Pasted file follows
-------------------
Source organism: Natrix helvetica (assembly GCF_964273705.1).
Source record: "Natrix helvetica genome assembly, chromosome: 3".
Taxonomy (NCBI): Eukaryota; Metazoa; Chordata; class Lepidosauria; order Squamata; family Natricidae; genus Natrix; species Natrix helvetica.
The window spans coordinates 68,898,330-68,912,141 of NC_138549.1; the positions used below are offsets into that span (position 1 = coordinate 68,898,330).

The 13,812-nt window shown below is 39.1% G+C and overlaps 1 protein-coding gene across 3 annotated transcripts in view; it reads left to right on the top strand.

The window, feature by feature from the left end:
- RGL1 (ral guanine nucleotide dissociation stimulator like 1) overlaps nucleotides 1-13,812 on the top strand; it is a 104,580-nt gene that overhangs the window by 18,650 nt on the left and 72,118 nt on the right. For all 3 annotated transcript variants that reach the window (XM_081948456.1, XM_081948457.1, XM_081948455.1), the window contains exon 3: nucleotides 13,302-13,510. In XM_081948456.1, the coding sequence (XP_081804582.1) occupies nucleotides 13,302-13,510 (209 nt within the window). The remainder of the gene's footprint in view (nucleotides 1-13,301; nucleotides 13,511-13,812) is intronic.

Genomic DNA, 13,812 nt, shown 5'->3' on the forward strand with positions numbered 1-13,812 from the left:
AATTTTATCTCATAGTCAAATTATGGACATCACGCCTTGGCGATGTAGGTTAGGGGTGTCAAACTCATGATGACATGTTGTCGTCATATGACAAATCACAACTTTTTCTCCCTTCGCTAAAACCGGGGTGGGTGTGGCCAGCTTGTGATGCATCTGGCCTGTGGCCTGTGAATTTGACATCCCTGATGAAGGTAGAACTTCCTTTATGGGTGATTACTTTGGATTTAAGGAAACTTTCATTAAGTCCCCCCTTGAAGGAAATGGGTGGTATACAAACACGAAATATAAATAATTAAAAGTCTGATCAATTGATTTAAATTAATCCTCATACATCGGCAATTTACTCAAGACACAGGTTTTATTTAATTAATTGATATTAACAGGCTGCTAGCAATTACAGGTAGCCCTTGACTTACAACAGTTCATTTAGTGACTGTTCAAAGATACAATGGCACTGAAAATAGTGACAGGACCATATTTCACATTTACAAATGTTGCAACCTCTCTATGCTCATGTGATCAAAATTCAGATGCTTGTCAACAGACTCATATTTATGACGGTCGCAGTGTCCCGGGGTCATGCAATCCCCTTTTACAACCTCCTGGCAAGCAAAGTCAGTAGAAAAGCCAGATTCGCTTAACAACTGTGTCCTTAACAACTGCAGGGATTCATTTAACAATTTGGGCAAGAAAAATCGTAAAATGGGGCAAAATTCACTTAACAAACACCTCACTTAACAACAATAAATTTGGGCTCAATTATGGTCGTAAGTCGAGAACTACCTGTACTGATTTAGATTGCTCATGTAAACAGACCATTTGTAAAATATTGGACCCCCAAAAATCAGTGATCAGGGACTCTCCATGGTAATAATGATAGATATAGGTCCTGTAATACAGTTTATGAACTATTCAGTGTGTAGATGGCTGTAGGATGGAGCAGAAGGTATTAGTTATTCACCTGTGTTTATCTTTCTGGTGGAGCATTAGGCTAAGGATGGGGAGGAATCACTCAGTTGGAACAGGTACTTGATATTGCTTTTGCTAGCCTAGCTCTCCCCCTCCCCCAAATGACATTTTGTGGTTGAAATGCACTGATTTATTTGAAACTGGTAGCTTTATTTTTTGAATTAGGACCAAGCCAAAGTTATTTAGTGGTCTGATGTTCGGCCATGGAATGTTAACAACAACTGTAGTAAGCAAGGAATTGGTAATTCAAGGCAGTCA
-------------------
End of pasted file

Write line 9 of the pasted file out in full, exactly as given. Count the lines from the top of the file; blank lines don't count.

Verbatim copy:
AATTTTATCTCATAGTCAAATTATGGACATCACGCCTTGGCGATGTAGGTTAGGGGTGTCAAACTCATGATGACATGTTGTCGTCATATGACAAATCACAACTTTTTCTCCCTTCGCTAAAACCGGGGTGGGTGTGGCCAGCTTGTGATGCATCTGGCCTGTGGCCTGTGAATTTGACATCCCTGATGAAGGTAGAACTTCCTTTATGGGTGATTACTTTGGATTTAAGGAAACTTTCATTAAGTCCCCCCTTGAAGGAAATGGGTGGTATACAAACACGAAATATAAATAATTAAAAGTCTGATCAATTGATTTAAATTAATCCTCATACATCGGCAATTTACTCAAGACACAGGTTTTATTTAATTAATTGATATTAACAGGCTGCTAGCAATTACAGGTAGCCCTTGACTTACAACAGTTCATTTAGTGACTGTTCAAAGATACAATGGCACTGAAAATAGTGACAGGACCATATTTCACATTTACAAATGTTGCAACCTCTCTATGCTCATGTGATCAAAATTCAGATGCTTGTCAACAGACTCATATTTATGACGGTCGCAGTGTCCCGGGGTCATGCAATCCCCTTTTACAACCTCCTGGCAAGCAAAGTCAGTAGAAAAGCCAGATTCGCTTAACAACTGTGTCCTTAACAACTGCAGGGATTCATTTAACAATTTGGGCAAGAAAAATCGTAAAATGGGGCAAAATTCACTTAACAAACACCTCACTTAACAACAATAAATTTGGGCTCAATTATGGTCGTAAGTCGAGAACTACCTGTACTGATTTAGATTGCTCATGTAAACAGACCATTTGTAAAATATTGGACCCCCAAAAATCAGTGATCAGGGACTCTCCATGGTAATAATGATAGATATAGGTCCTGTAATACAGTTTATGAACTATTCAGTGTGTAGATGGCTGTAGGATGGAGCAGAAGGTATTAGTTATTCACCTGTGTTTATCTTTCTGGTGGAGCATTAGGCTAAGGATGGGGAGGAATCACTCAGTTGGAACAGGTACTTGATATTGCTTTTGCTAGCCTAGCTCTCCCCCTCCCCCAAATGACATTTTGTGGTTGAAATGCACTGATTTATTTGAAACTGGTAGCTTTATTTTTTGAATTAGGACCAAGCCAAAGTTATTTAGTGGTCTGATGTTCGGCCATGGAATGTTAACAACAACTGTAGTAAGCAAGGAATTGGTAATTCAAGGCAGTCA